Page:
The University of Southampton
University of Southampton Institutional Repository

The effects of secular calcium and magnesium concentration changes on the thermodynamics of seawater acid/base chemistry: Implications for Eocene and Cretaceous ocean carbon chemistry and buffering

The effects of secular calcium and magnesium concentration changes on the thermodynamics of seawater acid/base chemistry: Implications for Eocene and Cretaceous ocean carbon chemistry and buffering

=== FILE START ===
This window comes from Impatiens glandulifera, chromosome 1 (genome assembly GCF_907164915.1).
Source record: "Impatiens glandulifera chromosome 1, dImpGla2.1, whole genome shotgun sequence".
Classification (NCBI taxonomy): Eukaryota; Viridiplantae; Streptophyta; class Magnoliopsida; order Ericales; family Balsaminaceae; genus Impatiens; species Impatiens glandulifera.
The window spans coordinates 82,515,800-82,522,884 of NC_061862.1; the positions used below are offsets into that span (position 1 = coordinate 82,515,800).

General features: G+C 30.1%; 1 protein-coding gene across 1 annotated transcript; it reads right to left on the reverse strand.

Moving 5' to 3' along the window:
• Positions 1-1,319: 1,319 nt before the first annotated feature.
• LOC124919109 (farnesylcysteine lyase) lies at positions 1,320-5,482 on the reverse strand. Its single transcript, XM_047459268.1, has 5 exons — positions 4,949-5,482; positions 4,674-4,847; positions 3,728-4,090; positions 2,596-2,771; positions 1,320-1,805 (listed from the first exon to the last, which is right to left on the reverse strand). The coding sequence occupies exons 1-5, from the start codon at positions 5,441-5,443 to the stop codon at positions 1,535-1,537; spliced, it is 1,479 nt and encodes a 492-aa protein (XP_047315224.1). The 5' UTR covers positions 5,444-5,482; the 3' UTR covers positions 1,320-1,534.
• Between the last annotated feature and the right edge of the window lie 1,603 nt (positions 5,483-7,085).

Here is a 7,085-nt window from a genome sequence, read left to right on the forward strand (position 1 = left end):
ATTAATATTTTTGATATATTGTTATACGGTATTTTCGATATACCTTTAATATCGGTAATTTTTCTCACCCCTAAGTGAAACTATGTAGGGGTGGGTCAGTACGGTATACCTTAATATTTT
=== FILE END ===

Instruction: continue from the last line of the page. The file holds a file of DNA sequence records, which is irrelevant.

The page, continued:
The effects of secular calcium and magnesium concentration changes on the thermodynamics of seawater acid/base chemistry: Implications for Eocene and Cretaceous ocean carbon chemistry and buffering